To my tolerant, animal-loving friends who selflessly joined in the adventure....thank you.  You have good hearts.

To Mishka, the Bernese, I am overjoyed that you found your people!

And my best friend Bogey....well, he got lots of treats and hugs, and a trip to the beach!  :)

Tuesday, June 12, 2012

Personal policies

If one advances confidently in the direction of his dreams, and endeavors to live the life which he has imagined, he will meet with a success unexpected in common hours. - Henry David Thoreau

Just as companies have mission statements, I have discovered that it is invaluable to have a set of personal value statements. I call these my "personal policies" - they are simple reflections of who I am that remind me to be true to myself.

Sound silly? Well, it isn't.

To me, personal policies are a precursor to goals. You cannot know where you are going without establishing what is important to you first. And we all know that a life without goals is a life that will go unfulfilled!

A certain degree of discretion is required at times, because life ebbs and flows and inevitably requires adaptations. So I think it is fair to say that my policies are guidelines, not absolutes, and I afford myself the flexibility to modify provided I am staying true to myself. This is not to say that failure to maintain integrity to myself is ever taken lightly -  I am quite cognizant why I have policies in the first place!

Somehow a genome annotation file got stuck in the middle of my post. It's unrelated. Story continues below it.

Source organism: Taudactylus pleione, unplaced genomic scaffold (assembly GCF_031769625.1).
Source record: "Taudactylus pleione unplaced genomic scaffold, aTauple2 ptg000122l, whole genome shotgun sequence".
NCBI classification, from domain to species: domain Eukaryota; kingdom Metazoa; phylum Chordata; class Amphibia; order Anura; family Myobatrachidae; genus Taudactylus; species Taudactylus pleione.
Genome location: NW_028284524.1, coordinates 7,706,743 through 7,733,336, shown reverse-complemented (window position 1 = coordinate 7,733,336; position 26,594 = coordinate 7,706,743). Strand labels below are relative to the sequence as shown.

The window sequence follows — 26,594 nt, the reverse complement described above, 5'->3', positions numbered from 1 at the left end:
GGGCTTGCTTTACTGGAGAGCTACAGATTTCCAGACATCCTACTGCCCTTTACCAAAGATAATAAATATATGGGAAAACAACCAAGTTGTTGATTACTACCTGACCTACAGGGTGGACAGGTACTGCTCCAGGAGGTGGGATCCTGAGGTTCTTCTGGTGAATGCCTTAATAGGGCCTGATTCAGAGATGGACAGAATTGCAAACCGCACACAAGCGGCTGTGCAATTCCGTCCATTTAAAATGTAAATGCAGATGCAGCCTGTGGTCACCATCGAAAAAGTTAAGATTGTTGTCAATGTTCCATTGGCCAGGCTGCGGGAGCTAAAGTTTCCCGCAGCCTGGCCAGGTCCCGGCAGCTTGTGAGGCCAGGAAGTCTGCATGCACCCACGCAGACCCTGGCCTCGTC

For example, "do not work Sunday evenings" would typically be a personal policy....but under deadlines, I am from time to time forced to do so because NOT doing so would cause me to fail to maintain my integrity towards my career responsibilities.

It also goes without saying that my policies have changed over time, and they will continue to evolve. As I grow older I have gained a greater respect for different priorities than I had, say ten or twenty years ago. However, the most important thing to me is that I maintain policies to enable me to live my life by design, rather than by default. It is easy to get caught up and lose yourself....personal policies keep me grounded and focused.

Here are some of mine!
  • Eat something green and leafy every day.
  • Don't dream. Do it now.
  • Live with integrity. And should integrity fail....restore it.
  • Have a dog in my life cuz dogs are good people.
  • Finish everything and anything I start.
  • Avoid gluten whenever possible. 
  • Whatever the weather, run. No excuses.
  • Never put in less than 100%.
  • Drink soda water at cocktail parties.
  • Wear sunscreen always.
  • Treat people the way I want to be treated.
  • Never regret.  Learn.   
What are yours!??

Monday, June 4, 2012

Splashing in the puddles

My friend took this photo this weekend of his daughter and I had to share it.

Truly living is not about the destination, but the path we take on the journey and the choices we are faced with along the way.